Jeff Keppinger

124

188

156

Alexei Ramirez

183

179

117

178

116

154.6

Cliff Pennington

90

170

177

179

154

Yunel Escobar

128

173

93

171

181

149.2

B.J. Upton

185

71

116

183

138.75

Carlos Lee

101

186

175

93

138.75

Aramis Ramirez

183

86

137

135.33

Josh Reddick

82

185

133.5

Melky Cabrera

182

99

72

167

130

James Loney

93

111

190

121

128.75

Casey Kotchman

105

82

179

122

Maicer Izturis

62

182

122

Alcides Escobar

131

188

81

83

120.75

Chris Coghlan

187

42

114.5

Raul Ibanez

4

137

192

111

Will Venable

95

86

143

108

Alex Rios

157

80

191

62

49

107.8

Ian Stewart

35

176

105.5

Ty Wigginton

192

11

101.5

Marlon Byrd

67

20

132

185

101

Adrian Beltre

189

100

54

35

113

98.2

Carl Crawford

143

24

194

29

97.5

Mark Reynolds

70

32

173

183

8

93.2

Vernon Wells

97

7

193

123

27

89.4

Austin Jackson

28

187

41

94

87.5

Edwin Encarnacion

194

7

58

86.33

Adam LaRoche

42

19

151

18

187

83.4


While compiling the research for this article, one of my favorite discoveries of all time is that the idea that Adam LaRoche is a slow starter is a myth on the order of The Easter Bunny and the Tooth Fairy. Some years, he’s a slow starter and some years he isn’t. If someone in your mixed league isn’t drafting LaRoche late because he’s a slow starter, pounce. There is a better than 50/50 chance that this gambit will pay off.

On the whole, there are more hitters whose slow starts plague them season after season then there are fast starters who consistently come out of the gate on fire. Some of these players are fringe options like Brendan Ryan whose final offensive numbers aren’t going to be palatable in any format. However, there are a few players toward the top of this chart who aren’t very good at the beginning of the season yet ultimately do offer some value to their fantasy owners. It is fair to characterize J.J. Hardy and Alexei Ramirez as slow starters, but you do want to own them at some point during the season, even in a mixed format.

B.J. Upton might be the best example of this phenomenon. If you have owned Upton year in and year out, while his slow start this year still stung, you’ve probably been patient and have some vague memory of him doing this before. If not, you might have been more likely to ditch him in your 12-team mixer. But Upton is almost always a slow starter, and does improve as the season moves along.

Table 3: Fast Starting Pitchers: 2009-2013

April Rank by ERA

Player

2009

2010

2011

2012

2013

Average

Kyle Lohse

8

4

9

29

12.5

Ross Detwiler

10

16

13

Johan Santana

2

17

25

14.67

Jered Weaver

17

27

2

21

16.75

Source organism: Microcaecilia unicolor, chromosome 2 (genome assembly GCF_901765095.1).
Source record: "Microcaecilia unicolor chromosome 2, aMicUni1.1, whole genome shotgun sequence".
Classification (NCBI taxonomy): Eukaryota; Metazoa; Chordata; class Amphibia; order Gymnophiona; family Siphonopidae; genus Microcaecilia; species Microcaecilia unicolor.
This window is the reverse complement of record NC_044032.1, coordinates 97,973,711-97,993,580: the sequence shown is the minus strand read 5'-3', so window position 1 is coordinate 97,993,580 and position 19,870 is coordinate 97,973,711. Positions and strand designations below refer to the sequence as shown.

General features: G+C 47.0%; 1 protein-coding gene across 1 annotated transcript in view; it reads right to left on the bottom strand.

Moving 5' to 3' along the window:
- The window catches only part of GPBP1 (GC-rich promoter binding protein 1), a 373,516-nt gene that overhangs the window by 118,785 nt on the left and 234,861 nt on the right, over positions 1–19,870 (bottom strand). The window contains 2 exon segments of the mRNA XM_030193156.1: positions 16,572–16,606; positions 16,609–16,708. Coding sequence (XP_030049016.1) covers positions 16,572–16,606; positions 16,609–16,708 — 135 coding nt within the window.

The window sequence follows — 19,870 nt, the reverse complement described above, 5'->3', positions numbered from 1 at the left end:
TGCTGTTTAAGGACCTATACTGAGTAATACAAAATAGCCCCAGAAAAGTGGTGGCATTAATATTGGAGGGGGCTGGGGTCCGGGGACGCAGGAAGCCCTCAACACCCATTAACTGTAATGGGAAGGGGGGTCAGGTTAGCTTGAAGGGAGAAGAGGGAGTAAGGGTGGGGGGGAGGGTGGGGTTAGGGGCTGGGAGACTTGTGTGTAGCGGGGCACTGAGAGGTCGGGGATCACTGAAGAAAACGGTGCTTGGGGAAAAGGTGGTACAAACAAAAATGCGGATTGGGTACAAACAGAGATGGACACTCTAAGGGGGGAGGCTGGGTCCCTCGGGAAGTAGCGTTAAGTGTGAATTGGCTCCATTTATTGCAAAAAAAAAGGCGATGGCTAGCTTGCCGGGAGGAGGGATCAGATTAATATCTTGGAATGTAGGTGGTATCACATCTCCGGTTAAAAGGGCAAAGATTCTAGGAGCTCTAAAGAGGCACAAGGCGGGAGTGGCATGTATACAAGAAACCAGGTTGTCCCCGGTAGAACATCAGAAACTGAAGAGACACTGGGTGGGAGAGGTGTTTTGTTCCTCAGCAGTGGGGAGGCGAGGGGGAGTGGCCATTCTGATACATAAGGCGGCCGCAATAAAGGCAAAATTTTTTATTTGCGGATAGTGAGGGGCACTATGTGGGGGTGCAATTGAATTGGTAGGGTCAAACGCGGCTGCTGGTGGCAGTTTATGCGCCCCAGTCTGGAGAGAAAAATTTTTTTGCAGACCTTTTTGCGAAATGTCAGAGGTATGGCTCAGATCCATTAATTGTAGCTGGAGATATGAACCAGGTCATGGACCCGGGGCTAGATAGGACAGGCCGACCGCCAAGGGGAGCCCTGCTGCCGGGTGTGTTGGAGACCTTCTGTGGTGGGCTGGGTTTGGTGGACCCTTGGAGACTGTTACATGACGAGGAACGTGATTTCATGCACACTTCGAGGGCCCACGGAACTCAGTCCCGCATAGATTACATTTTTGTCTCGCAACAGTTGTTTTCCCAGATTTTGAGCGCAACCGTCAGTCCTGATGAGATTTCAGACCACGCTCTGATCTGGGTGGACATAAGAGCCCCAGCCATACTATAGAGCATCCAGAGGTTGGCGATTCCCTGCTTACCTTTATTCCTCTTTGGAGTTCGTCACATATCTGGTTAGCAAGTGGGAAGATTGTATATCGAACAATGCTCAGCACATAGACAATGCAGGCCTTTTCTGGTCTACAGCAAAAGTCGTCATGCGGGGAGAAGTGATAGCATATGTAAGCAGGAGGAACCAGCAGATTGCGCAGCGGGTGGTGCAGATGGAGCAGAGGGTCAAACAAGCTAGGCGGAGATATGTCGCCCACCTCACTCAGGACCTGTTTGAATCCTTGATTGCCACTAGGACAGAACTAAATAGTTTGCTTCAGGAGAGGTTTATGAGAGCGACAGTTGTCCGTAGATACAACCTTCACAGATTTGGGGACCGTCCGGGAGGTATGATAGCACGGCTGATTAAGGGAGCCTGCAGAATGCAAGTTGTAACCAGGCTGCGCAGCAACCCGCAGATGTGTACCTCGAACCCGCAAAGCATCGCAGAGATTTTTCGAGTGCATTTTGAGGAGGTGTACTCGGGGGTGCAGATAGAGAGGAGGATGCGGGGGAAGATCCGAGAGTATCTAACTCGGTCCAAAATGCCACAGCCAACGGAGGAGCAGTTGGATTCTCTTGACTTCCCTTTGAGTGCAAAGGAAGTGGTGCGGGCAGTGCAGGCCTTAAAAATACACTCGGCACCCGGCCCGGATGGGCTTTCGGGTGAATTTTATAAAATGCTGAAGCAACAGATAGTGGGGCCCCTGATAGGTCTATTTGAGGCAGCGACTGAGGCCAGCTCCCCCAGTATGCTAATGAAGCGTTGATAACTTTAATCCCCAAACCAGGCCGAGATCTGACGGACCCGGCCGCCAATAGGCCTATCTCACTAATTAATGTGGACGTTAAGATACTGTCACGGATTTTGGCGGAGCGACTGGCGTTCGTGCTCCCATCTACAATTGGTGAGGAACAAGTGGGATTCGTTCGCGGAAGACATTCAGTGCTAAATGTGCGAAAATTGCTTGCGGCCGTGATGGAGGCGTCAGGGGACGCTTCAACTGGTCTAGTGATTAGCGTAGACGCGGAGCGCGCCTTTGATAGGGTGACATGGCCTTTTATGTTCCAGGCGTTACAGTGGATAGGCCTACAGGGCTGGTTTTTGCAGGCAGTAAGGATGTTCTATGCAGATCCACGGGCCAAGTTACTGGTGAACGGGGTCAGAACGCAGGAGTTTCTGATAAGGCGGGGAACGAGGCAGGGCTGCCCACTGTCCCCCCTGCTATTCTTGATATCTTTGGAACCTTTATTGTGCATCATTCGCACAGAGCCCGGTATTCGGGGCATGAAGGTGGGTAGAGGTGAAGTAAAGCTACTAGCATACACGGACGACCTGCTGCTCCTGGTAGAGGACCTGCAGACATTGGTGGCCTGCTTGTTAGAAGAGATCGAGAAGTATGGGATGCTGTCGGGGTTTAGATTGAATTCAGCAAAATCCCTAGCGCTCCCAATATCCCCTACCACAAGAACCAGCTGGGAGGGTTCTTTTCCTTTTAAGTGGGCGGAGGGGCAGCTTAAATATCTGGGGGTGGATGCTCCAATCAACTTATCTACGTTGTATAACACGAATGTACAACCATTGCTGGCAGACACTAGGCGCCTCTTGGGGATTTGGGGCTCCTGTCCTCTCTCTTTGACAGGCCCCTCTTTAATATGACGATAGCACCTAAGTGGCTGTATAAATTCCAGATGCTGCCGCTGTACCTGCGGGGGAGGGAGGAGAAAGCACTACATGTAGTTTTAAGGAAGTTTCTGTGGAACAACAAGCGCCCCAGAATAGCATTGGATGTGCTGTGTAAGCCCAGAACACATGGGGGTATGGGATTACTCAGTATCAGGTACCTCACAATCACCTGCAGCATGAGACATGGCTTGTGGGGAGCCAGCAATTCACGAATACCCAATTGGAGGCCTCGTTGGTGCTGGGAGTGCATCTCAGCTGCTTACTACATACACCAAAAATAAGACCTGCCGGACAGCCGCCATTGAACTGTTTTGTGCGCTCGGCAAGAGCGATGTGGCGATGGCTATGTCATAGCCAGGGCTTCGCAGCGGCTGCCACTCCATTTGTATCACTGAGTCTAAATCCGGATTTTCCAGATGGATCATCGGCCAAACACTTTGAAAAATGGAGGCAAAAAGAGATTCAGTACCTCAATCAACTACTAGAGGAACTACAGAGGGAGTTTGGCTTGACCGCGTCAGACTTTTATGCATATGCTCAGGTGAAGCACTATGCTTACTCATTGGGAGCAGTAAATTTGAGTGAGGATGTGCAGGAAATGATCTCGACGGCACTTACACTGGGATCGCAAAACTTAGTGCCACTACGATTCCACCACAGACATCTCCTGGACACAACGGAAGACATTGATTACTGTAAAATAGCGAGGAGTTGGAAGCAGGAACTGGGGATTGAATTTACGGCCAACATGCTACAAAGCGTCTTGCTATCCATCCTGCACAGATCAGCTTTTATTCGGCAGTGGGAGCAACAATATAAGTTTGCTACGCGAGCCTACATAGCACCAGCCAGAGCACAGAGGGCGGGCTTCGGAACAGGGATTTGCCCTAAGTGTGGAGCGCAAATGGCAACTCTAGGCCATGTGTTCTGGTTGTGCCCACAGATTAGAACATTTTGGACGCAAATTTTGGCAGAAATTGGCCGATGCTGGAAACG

Doug Fister

10

23

25

19.33

Madison Bumgarner

35

5

20

Jaime Garcia

5

8

45

27

21.25

Lance Lynn

7

38

22.5

Stephen Strasburg

3

42

22.5

Brandon Beachy

50

2

26

Clayton Kershaw

36

52

14

8

27.5

Barry Zito

69

7

12

44

33

Dan Haren

3

69

3

59

33.5

Zack Greinke

1

28

72

33.67

Jordan Zimmermann

84

6

14

34.67

Johnny Cueto

13

86

8

35.67

Wandy Rodriguez

4

51

77

13

36.25

Dallas Braden

10

63

36.5

James Shields

41

44

10

58

35

37.6

Roy Halladay

42

13

9

17

107

37.6

Josh Johnson

20

39

1

95

38.75

Ubaldo Jimenez

2

82

42

Francisco Liriano

84

4

44

Matt Moore

86

2

44

Tim Lincecum

33

6

29

100

59

45.4

Livan Hernandez

92

3

42

45.67

Anibal Sanchez

53

66

64

43

4

46

Trevor Cahill

76

5

70

34

46.25

Tim Wakefield

7

87

47

Matt Cain

9

56

48

28

106

49.4

John Danks

23

8

69

106

51.5

Armando Galarraga

6

98

52

Jake Westbrook

92

112

5

1

52.5

Jair Jurrjens

5

103

54

Justin Verlander

90

91

55

30

8

54.8

Mat Latos

102

10

56

Clay Buchholz

21

96

110

3

57.5

Mike Pelfrey

1

114

57.5

Brad Penny

9

109

59

Joe Saunders

36

95

108

1

92

66.4

Fewer pitchers qualify in April for multiple seasons, so it is harder to make definitive conclusions from Table 3. Kyle Lohse can be classified as a fast starter based on his April performances, and in the years that he qualifies Doug Fister can be put in this category as well. But because so many pitchers don’t qualify, there are a significant number of two- or three-year pitchers on this list. Is Ross Detwiler going to be a fast starter? Perhaps… but we need to see more than two years of data to be sure.

But, once again, there are a number of one-year outliers on this list. Anibal Sanchez’s 2013 isn’t in line with the previous four years. Trevor Cahill’s 2011 is the outlier, and so is Joe Saunders’ 2012. Jake Westbrook has had two strong Aprils in a row, but my guess is that this means nothing, and the fact that he is at the bottom of this table supports this notion.